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Old 08-30-2011, 11:47 AM   #1
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swingset beam, 4x6 or sister'd 2x8's?


Hi,
I see many playsets with a 4x4 across the top and holding 3 swings, a 12' span.

This doesn't seem like enough....so I was looking into a 4x6 beam out of cedar (mainly due to not worrying about the hardware reacting with the PT).

Instead of a 4x6, would two 2x8's or heck, 3 2x8's be stronger and not twist?

I would imagine if I went way over the top and put 2x10's up there, pretty soon I'd have to start worrying about the actual beam weight!

Thanks for any opinions!
D

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Old 09-20-2011, 12:58 AM   #2
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swingset beam, 4x6 or sister'd 2x8's?


any opinions? Thanks

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Old 09-20-2011, 02:39 AM   #3
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swingset beam, 4x6 or sister'd 2x8's?


I built one with 2---2x8's pressure treated 12' long 20 years ago and just took it apart because the girls have grown up and I needed the wood elsewhere and I never had any trouble with it. I had 3 swings on it with a slide. Hope this helps you out.
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Old 09-20-2011, 07:32 AM   #4
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swingset beam, 4x6 or sister'd 2x8's?


It is a common concern that using larger dimension lumber will "weigh more", and this will cause sagging, or some other concern. This is never the case. The strength of a structural element increases as the cube of the depth, so a 6 inch deep member of the same material, with the same width, is 8 times as strong as a 3 inch member. The weight of the material is never a problem in residential construction. The reason that larger structural members are not used is higher cost, and the greater depth can interfere with ceiling height or other dimensional constraints.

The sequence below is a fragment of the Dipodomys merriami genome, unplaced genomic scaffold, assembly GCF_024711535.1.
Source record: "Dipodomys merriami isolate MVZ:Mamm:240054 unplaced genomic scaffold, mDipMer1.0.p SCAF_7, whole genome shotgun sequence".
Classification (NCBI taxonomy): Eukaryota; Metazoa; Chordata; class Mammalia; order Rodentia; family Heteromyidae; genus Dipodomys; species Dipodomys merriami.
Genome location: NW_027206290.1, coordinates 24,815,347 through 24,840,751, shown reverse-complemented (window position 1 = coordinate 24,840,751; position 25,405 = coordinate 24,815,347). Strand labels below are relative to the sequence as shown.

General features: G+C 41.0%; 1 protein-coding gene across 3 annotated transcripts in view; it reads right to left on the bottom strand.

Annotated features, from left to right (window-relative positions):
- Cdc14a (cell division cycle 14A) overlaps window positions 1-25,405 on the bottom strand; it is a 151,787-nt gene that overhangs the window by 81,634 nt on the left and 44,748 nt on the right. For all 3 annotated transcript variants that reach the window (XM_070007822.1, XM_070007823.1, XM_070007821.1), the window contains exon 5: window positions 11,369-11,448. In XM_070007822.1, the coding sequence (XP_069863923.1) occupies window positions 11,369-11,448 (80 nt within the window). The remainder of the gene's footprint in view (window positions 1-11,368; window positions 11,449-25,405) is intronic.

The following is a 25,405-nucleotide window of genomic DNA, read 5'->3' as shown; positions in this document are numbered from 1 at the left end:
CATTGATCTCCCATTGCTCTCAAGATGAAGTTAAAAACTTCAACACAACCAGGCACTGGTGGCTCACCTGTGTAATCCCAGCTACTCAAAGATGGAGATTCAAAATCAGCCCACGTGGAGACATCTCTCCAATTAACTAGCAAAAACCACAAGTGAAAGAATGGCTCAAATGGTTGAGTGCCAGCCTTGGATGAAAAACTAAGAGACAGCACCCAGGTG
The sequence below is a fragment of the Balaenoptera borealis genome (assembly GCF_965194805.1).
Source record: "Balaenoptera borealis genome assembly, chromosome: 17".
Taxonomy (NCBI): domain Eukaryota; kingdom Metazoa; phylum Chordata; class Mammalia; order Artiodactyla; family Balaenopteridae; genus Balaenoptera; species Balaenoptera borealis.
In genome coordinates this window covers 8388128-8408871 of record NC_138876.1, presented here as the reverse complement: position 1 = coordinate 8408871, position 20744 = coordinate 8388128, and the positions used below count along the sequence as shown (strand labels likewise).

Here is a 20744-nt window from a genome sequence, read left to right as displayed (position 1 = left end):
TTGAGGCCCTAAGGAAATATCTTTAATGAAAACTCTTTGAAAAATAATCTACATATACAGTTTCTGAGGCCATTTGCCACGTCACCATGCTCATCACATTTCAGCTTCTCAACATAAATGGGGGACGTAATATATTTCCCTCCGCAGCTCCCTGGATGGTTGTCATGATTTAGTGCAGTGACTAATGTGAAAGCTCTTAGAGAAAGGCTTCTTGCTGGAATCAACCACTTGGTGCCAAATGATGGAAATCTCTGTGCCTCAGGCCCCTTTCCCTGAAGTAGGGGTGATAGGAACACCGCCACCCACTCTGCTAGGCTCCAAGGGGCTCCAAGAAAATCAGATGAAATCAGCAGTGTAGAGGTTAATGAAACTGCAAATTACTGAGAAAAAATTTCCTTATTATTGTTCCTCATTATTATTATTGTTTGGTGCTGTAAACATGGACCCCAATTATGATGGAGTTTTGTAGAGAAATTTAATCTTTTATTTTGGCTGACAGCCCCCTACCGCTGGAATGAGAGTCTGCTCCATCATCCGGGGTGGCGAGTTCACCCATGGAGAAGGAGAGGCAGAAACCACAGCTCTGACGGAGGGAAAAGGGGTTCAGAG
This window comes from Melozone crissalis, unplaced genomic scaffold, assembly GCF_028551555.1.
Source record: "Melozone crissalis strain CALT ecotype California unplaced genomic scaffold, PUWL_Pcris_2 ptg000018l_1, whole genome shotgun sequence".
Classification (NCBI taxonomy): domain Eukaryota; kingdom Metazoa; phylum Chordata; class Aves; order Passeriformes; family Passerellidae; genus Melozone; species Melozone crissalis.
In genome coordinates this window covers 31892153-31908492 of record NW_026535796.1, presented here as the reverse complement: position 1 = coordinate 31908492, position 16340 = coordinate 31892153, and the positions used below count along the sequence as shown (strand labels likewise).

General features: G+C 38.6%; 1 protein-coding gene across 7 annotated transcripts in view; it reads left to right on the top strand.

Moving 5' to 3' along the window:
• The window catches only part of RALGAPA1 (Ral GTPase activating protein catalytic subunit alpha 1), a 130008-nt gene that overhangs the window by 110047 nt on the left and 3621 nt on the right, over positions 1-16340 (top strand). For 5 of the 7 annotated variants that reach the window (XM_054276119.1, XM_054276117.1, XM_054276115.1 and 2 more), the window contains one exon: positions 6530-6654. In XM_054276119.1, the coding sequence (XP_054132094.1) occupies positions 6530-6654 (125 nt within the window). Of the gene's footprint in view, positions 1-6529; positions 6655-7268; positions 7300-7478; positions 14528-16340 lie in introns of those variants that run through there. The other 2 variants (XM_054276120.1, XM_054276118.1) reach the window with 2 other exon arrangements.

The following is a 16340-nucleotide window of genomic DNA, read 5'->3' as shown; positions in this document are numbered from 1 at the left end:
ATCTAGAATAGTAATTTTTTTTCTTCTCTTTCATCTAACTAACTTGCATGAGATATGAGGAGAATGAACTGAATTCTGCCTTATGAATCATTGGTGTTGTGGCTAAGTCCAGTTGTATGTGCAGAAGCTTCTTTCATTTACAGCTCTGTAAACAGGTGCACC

As for a swingset, the actual physics of swinging cause surprisingly large forces on the structural elements. In particular, if a 100 lb person swings, it is possible to exert up to 200 lbs of force on the supporting beam. In additional, you get twisting forces which can affect the connection design between the swing and the beam.

It is for this reason that I generally recommend that you "borrow" a proven design from a swingset manufacturer rather than wing it with your own design. When you "borrow" the design, make sure you look at everything, including the hardware (should be hot dipped galvanized or stainless steel), the connection details, and the species of lumber used, in addition to the size of the structural elements. I know this sounds like nerdy engineer geek talk, but you are not going to find a handy code book to walk you through this project, so it is a good idea to use someone else's proven design.
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Old 09-22-2011, 01:01 AM   #5
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swingset beam, 4x6 or sister'd 2x8's?


Thanks, all good opinions. I have seen both a 4x6 and even 2, 2x6's....I would like to increase the saftey margins that's all.

For the beam I'm planning to use cedar so as not to worry about the hardware and the possible affects of PT wood....3-4x the cost though.

All suggestions are welcome!
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